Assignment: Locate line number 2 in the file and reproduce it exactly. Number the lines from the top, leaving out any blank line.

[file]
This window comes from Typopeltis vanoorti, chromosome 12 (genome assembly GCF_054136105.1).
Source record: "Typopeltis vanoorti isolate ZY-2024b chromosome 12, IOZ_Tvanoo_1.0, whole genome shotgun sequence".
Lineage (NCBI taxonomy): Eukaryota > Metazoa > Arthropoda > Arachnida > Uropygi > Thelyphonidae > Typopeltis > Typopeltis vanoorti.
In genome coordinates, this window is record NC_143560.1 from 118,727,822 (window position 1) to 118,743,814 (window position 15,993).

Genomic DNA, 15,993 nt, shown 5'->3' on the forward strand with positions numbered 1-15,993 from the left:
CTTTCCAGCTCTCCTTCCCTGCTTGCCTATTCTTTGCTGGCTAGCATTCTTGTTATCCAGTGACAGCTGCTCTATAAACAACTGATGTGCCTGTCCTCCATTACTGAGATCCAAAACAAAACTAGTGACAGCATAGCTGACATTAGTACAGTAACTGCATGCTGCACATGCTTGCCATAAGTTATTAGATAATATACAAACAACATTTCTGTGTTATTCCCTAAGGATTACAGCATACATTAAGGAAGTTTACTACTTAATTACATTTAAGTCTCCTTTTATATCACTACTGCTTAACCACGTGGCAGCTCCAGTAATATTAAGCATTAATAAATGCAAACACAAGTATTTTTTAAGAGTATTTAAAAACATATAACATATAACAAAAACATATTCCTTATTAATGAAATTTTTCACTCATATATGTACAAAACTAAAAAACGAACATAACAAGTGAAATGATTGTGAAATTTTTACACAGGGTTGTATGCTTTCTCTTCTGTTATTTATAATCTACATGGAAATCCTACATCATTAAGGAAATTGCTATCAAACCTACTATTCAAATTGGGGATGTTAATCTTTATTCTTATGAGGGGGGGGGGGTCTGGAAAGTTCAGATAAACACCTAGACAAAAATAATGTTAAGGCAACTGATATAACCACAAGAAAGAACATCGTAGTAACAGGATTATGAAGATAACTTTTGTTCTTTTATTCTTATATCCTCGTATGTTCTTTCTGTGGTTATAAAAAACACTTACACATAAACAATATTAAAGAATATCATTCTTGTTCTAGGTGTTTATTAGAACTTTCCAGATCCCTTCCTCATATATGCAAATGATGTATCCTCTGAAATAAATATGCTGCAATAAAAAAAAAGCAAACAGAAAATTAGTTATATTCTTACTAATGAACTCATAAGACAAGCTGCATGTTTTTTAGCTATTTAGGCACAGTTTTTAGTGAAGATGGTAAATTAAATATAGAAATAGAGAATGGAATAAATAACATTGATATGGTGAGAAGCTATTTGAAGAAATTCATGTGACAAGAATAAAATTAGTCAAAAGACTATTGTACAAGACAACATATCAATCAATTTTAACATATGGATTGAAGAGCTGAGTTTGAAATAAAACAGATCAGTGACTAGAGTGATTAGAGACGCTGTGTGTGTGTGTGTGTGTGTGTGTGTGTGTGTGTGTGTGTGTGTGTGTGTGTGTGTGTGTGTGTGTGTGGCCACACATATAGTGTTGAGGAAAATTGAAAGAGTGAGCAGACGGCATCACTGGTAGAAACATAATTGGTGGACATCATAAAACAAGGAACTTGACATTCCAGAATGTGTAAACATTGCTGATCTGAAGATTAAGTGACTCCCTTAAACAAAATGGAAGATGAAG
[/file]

Source record: "Typopeltis vanoorti isolate ZY-2024b chromosome 12, IOZ_Tvanoo_1.0, whole genome shotgun sequence".